FDA Disagrees with WHO’s Cancer Link Claim for Aspartame in Diet Sodas

FDA Disagrees with WHO Finding on Aspartame and Cancer Risk

The U.S. Food and Drug Administration (FDA) has challenged a recent finding by the World Health Organization (WHO) suggesting that aspartame, a popular soda sweetener, may cause cancer in humans. The FDA has deemed the studies behind the WHO’s conclusion to have “significant shortcomings.” FDA scientists have stated that they do not have safety concerns when aspartame is used within approved conditions. The controversy arises from a possible link found by the International Agency for Research on Cancer (IARC), a body of the WHO, between aspartame and a specific type of liver cancer called hepatocellular carcinoma.

Aspartame, commonly used as a substitute for sugar, can be found in around 6,000 products worldwide. Artificially sweetened beverages, such as diet sodas like Diet Coke and Pepsi Zero Sugar, are the primary source of exposure to aspartame. It is used extensively because it is 200 times sweeter than sugar, providing similar taste with fewer calories. However, aspartame’s classification as a possible carcinogen by the WHO is based on limited evidence and is seen as a call for more research into its cancer-causing potential.

Dr. Mary Schubauer-Berigan, a senior official at the IARC, acknowledged the flaws in the studies and emphasized the need for further research. The FDA spokesperson also clarified that the classification of aspartame as “possibly carcinogenic to humans” does not imply a direct link between the sweetener and cancer. Health Canada and the European Food Safety Authority had previously concluded that aspartame is safe at current permitted levels.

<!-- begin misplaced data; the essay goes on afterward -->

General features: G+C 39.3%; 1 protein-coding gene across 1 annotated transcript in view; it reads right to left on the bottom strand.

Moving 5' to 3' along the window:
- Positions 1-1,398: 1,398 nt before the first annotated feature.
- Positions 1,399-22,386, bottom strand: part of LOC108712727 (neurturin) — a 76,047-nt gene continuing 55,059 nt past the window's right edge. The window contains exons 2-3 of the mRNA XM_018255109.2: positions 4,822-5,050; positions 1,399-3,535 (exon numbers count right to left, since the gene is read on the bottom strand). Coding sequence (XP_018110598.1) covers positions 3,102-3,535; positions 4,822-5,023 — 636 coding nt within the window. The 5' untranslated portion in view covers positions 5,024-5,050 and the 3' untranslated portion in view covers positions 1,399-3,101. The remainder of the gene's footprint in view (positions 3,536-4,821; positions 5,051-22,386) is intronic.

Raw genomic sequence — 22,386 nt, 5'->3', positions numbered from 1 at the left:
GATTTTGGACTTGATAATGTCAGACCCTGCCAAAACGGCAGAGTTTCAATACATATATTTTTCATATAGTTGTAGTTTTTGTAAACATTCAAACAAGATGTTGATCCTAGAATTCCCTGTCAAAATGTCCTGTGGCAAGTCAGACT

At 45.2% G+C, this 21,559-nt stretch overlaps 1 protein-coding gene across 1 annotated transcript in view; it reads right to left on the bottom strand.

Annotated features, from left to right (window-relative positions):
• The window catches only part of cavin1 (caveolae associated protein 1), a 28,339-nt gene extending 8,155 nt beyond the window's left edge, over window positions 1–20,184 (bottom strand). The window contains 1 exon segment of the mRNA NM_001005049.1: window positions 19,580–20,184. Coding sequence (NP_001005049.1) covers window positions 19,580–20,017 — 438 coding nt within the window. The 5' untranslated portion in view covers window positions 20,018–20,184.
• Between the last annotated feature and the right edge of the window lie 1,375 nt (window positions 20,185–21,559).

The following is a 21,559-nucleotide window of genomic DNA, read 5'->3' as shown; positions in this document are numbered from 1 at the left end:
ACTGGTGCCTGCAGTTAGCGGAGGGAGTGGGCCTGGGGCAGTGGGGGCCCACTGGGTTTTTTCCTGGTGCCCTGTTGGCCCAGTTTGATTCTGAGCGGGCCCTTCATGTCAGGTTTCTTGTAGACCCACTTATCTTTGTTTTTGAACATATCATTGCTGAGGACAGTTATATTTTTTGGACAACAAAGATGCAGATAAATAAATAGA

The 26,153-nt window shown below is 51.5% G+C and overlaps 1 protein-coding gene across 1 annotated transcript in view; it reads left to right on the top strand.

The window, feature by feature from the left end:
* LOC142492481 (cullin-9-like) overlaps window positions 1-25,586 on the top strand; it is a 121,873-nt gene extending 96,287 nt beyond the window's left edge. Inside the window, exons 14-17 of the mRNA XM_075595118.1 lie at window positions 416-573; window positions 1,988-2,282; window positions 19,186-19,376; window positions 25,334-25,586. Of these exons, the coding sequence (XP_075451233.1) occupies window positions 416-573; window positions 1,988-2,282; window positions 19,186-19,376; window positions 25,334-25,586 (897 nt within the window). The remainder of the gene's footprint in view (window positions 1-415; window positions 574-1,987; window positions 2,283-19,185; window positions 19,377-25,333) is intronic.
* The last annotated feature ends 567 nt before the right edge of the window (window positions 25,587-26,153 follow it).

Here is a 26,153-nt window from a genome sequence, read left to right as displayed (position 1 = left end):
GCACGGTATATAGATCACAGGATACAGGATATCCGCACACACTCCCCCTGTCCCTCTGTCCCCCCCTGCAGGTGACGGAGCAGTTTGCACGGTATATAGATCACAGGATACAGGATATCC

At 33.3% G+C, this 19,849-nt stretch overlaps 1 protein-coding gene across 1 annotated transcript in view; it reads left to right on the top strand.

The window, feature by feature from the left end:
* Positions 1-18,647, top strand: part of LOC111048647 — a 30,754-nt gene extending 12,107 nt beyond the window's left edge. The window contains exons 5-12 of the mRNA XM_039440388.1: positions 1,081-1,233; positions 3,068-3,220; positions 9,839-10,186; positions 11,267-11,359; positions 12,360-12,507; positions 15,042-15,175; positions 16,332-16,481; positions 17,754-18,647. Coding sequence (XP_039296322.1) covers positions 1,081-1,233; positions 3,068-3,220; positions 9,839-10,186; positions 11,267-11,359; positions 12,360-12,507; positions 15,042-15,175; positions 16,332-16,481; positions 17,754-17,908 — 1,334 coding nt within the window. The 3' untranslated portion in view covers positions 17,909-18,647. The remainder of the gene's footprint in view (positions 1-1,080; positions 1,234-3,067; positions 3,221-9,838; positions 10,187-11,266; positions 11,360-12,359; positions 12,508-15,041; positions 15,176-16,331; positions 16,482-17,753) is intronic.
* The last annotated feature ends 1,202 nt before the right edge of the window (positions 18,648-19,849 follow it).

Adding to the debate, the Joint Expert Committee on Food Additives (JECFA), an international group comprising scientists from the WHO and the U.N. Food and Agriculture Organization, stated that the evidence of an association between aspartame and cancer in humans is unconvincing. JECFA recommends a limit of 40 milligrams of aspartame per kilogram of body weight daily, and it maintains that this quantity is safe for consumption.

The discrepancies between the WHO’s findings and the viewpoints of other regulatory bodies raise questions about the completeness of the IARC’s review, as JECFA critically examines both public and private data. The FDA offers a slightly higher recommended consumption limit of 50 milligrams of aspartame per kilogram of body weight daily.

While the debate continues, it is crucial to note that the current research fails to prove a direct and definitive link between aspartame and cancer in humans. Consumers can take comfort in the fact that regulatory bodies, including the FDA, have deemed aspartame safe within approved conditions. As with any food additive, moderation remains key to a healthy diet.